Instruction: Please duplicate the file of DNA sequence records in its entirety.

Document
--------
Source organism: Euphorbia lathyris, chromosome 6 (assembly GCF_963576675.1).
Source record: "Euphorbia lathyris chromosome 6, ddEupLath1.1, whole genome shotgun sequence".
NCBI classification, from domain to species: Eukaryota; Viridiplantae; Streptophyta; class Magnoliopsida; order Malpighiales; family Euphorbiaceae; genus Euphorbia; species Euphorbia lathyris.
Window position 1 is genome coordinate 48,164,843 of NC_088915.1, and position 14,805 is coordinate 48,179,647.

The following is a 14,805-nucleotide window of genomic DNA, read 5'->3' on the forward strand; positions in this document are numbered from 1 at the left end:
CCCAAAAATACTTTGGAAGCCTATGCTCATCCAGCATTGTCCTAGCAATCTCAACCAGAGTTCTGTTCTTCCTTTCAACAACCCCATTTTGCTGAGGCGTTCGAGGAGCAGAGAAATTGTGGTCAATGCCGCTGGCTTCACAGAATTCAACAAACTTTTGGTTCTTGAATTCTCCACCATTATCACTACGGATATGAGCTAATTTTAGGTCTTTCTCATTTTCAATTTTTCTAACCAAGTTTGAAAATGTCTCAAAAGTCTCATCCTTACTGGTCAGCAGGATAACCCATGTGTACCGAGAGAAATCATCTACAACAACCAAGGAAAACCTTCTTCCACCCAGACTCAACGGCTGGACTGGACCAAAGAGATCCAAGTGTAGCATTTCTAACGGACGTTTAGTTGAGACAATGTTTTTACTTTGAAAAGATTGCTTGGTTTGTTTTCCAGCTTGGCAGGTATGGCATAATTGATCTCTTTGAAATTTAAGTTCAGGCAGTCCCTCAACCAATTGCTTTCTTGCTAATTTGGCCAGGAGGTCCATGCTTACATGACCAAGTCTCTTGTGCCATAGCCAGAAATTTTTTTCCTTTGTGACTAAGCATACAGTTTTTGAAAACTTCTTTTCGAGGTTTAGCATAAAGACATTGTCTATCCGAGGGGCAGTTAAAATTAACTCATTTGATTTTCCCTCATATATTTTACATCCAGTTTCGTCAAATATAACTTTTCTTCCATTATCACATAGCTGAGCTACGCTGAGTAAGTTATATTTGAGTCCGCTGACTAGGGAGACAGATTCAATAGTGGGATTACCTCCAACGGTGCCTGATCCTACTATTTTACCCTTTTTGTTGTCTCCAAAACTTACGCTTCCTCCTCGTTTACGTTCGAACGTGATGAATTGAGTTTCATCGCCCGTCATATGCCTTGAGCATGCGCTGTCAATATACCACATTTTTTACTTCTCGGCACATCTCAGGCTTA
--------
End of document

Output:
Source organism: Euphorbia lathyris, chromosome 6 (assembly GCF_963576675.1).
Source record: "Euphorbia lathyris chromosome 6, ddEupLath1.1, whole genome shotgun sequence".
NCBI classification, from domain to species: Eukaryota; Viridiplantae; Streptophyta; class Magnoliopsida; order Malpighiales; family Euphorbiaceae; genus Euphorbia; species Euphorbia lathyris.
Window position 1 is genome coordinate 48,164,843 of NC_088915.1, and position 14,805 is coordinate 48,179,647.

The following is a 14,805-nucleotide window of genomic DNA, read 5'->3' on the forward strand; positions in this document are numbered from 1 at the left end:
CCCAAAAATACTTTGGAAGCCTATGCTCATCCAGCATTGTCCTAGCAATCTCAACCAGAGTTCTGTTCTTCCTTTCAACAACCCCATTTTGCTGAGGCGTTCGAGGAGCAGAGAAATTGTGGTCAATGCCGCTGGCTTCACAGAATTCAACAAACTTTTGGTTCTTGAATTCTCCACCATTATCACTACGGATATGAGCTAATTTTAGGTCTTTCTCATTTTCAATTTTTCTAACCAAGTTTGAAAATGTCTCAAAAGTCTCATCCTTACTGGTCAGCAGGATAACCCATGTGTACCGAGAGAAATCATCTACAACAACCAAGGAAAACCTTCTTCCACCCAGACTCAACGGCTGGACTGGACCAAAGAGATCCAAGTGTAGCATTTCTAACGGACGTTTAGTTGAGACAATGTTTTTACTTTGAAAAGATTGCTTGGTTTGTTTTCCAGCTTGGCAGGTATGGCATAATTGATCTCTTTGAAATTTAAGTTCAGGCAGTCCCTCAACCAATTGCTTTCTTGCTAATTTGGCCAGGAGGTCCATGCTTACATGACCAAGTCTCTTGTGCCATAGCCAGAAATTTTTTTCCTTTGTGACTAAGCATACAGTTTTTGAAAACTTCTTTTCGAGGTTTAGCATAAAGACATTGTCTATCCGAGGGGCAGTTAAAATTAACTCATTTGATTTTCCCTCATATATTTTACATCCAGTTTCGTCAAATATAACTTTTCTTCCATTATCACATAGCTGAGCTACGCTGAGTAAGTTATATTTGAGTCCGCTGACTAGGGAGACAGATTCAATAGTGGGATTACCTCCAACGGTGCCTGATCCTACTATTTTACCCTTTTTGTTGTCTCCAAAACTTACGCTTCCTCCTCGTTTACGTTCGAACGTGATGAATTGAGTTTCATCGCCCGTCATATGCCTTGAGCATGCGCTGTCAATATACCACATTTTTTACTTCTCGGCACATCTCAGGCTTA